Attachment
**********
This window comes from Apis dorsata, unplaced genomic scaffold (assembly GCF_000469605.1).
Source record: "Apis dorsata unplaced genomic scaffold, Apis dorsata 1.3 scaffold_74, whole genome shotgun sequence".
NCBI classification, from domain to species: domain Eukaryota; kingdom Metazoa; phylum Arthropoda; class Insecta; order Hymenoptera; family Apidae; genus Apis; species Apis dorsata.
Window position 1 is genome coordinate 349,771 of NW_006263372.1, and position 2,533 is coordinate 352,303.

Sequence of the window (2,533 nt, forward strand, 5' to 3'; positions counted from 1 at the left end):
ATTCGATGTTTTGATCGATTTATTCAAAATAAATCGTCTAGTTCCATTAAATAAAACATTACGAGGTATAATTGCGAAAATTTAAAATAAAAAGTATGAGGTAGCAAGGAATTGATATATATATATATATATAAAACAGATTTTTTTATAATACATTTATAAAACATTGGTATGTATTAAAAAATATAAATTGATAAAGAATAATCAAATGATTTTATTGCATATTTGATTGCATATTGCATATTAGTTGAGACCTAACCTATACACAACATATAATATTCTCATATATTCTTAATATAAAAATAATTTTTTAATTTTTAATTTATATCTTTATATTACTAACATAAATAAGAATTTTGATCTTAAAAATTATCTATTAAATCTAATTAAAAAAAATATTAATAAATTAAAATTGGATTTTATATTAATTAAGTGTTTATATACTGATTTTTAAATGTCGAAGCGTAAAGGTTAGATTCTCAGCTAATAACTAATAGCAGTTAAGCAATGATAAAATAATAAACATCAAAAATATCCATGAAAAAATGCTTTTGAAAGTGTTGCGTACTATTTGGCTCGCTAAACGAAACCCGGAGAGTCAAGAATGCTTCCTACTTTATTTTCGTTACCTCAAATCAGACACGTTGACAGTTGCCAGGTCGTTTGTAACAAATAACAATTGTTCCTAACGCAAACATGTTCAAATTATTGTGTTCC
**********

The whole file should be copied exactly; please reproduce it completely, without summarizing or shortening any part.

This window comes from Apis dorsata, unplaced genomic scaffold (assembly GCF_000469605.1).
Source record: "Apis dorsata unplaced genomic scaffold, Apis dorsata 1.3 scaffold_74, whole genome shotgun sequence".
NCBI classification, from domain to species: domain Eukaryota; kingdom Metazoa; phylum Arthropoda; class Insecta; order Hymenoptera; family Apidae; genus Apis; species Apis dorsata.
Window position 1 is genome coordinate 349,771 of NW_006263372.1, and position 2,533 is coordinate 352,303.

Sequence of the window (2,533 nt, forward strand, 5' to 3'; positions counted from 1 at the left end):
ATTCGATGTTTTGATCGATTTATTCAAAATAAATCGTCTAGTTCCATTAAATAAAACATTACGAGGTATAATTGCGAAAATTTAAAATAAAAAGTATGAGGTAGCAAGGAATTGATATATATATATATATATAAAACAGATTTTTTTATAATACATTTATAAAACATTGGTATGTATTAAAAAATATAAATTGATAAAGAATAATCAAATGATTTTATTGCATATTTGATTGCATATTGCATATTAGTTGAGACCTAACCTATACACAACATATAATATTCTCATATATTCTTAATATAAAAATAATTTTTTAATTTTTAATTTATATCTTTATATTACTAACATAAATAAGAATTTTGATCTTAAAAATTATCTATTAAATCTAATTAAAAAAAATATTAATAAATTAAAATTGGATTTTATATTAATTAAGTGTTTATATACTGATTTTTAAATGTCGAAGCGTAAAGGTTAGATTCTCAGCTAATAACTAATAGCAGTTAAGCAATGATAAAATAATAAACATCAAAAATATCCATGAAAAAATGCTTTTGAAAGTGTTGCGTACTATTTGGCTCGCTAAACGAAACCCGGAGAGTCAAGAATGCTTCCTACTTTATTTTCGTTACCTCAAATCAGACACGTTGACAGTTGCCAGGTCGTTTGTAACAAATAACAATTGTTCCTAACGCAAACATGTTCAAATTATTGTGTTCC